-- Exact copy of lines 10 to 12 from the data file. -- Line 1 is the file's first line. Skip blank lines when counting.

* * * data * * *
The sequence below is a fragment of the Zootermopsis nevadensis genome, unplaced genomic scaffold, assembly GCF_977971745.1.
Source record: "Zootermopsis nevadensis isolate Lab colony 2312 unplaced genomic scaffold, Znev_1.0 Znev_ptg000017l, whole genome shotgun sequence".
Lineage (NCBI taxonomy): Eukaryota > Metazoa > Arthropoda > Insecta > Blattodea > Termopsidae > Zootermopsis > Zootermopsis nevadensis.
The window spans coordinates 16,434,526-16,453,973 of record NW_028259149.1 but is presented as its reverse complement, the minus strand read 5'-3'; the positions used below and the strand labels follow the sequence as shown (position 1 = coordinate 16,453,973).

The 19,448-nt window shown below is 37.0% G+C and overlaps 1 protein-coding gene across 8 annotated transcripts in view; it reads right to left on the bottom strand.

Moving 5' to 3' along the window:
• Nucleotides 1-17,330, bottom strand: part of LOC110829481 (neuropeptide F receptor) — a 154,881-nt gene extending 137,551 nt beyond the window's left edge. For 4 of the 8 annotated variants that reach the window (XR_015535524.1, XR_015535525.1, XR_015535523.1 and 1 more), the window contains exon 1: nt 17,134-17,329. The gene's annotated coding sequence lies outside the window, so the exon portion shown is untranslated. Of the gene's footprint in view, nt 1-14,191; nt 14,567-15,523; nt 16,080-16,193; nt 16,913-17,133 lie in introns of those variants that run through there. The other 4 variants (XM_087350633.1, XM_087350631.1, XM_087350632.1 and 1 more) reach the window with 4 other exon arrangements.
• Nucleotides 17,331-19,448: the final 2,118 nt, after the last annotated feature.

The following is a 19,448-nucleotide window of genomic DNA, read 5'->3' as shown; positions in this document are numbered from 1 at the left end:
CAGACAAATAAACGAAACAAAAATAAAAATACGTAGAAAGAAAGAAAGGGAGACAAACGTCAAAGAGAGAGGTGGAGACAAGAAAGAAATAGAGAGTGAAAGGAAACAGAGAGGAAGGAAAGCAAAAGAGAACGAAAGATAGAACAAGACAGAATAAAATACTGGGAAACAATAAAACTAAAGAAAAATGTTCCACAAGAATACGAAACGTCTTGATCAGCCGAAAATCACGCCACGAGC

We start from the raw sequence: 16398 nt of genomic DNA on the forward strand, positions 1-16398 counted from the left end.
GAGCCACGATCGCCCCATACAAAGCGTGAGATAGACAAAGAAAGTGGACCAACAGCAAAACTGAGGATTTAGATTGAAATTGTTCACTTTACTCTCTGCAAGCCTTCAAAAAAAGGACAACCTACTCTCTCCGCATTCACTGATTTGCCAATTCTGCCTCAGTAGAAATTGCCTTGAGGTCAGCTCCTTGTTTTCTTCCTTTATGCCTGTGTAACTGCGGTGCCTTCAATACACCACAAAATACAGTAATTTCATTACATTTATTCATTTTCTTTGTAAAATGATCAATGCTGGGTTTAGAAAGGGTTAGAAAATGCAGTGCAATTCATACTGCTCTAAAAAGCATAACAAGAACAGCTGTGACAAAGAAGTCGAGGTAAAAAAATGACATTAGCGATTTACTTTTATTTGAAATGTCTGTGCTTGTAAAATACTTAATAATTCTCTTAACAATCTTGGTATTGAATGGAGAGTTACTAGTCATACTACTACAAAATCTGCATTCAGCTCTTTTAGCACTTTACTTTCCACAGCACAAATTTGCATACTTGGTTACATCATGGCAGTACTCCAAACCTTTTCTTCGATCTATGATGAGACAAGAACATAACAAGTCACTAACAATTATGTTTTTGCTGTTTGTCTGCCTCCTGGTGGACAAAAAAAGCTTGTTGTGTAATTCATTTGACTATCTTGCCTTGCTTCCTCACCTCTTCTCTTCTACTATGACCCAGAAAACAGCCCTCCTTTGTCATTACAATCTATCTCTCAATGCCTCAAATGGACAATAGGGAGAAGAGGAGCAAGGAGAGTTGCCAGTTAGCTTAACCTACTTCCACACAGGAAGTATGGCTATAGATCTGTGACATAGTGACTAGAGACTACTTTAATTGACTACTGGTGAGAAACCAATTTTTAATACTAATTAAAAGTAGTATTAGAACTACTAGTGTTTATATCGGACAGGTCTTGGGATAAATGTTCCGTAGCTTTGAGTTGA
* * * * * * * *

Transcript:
CAGACAAATAAACGAAACAAAAATAAAAATACGTAGAAAGAAAGAAAGGGAGACAAACGTCAAAGAGAGAGGTGGAGACAAGAAAGAAATAGAGAGTGAAAGGAAACAGAGAGGAAGGAAAGCAAAAGAGAACGAAAGATAGAACAAGACAGAATAAAATACTGGGAAACAATAAAACTAAAGAAAAATGTTCCACAAGAATACGAAACGTCTTGATCAGCCGAAAATCACGCCACGAGC

We start from the raw sequence: 16398 nt of genomic DNA on the forward strand, positions 1-16398 counted from the left end.
GAGCCACGATCGCCCCATACAAAGCGTGAGATAGACAAAGAAAGTGGACCAACAGCAAAACTGAGGATTTAGATTGAAATTGTTCACTTTACTCTCTGCAAGCCTTCAAAAAAAGGACAACCTACTCTCTCCGCATTCACTGATTTGCCAATTCTGCCTCAGTAGAAATTGCCTTGAGGTCAGCTCCTTGTTTTCTTCCTTTATGCCTGTGTAACTGCGGTGCCTTCAATACACCACAAAATACAGTAATTTCATTACATTTATTCATTTTCTTTGTAAAATGATCAATGCTGGGTTTAGAAAGGGTTAGAAAATGCAGTGCAATTCATACTGCTCTAAAAAGCATAACAAGAACAGCTGTGACAAAGAAGTCGAGGTAAAAAAATGACATTAGCGATTTACTTTTATTTGAAATGTCTGTGCTTGTAAAATACTTAATAATTCTCTTAACAATCTTGGTATTGAATGGAGAGTTACTAGTCATACTACTACAAAATCTGCATTCAGCTCTTTTAGCACTTTACTTTCCACAGCACAAATTTGCATACTTGGTTACATCATGGCAGTACTCCAAACCTTTTCTTCGATCTATGATGAGACAAGAACATAACAAGTCACTAACAATTATGTTTTTGCTGTTTGTCTGCCTCCTGGTGGACAAAAAAAGCTTGTTGTGTAATTCATTTGACTATCTTGCCTTGCTTCCTCACCTCTTCTCTTCTACTATGACCCAGAAAACAGCCCTCCTTTGTCATTACAATCTATCTCTCAATGCCTCAAATGGACAATAGGGAGAAGAGGAGCAAGGAGAGTTGCCAGTTAGCTTAACCTACTTCCACACAGGAAGTATGGCTATAGATCTGTGACATAGTGACTAGAGACTACTTTAATTGACTACTGGTGAGAAACCAATTTTTAATACTAATTAAAAGTAGTATTAGAACTACTAGTGTTTATATCGGACAGGTCTTGGGATAAATGTTCCGTAGCTTTGAGTTGA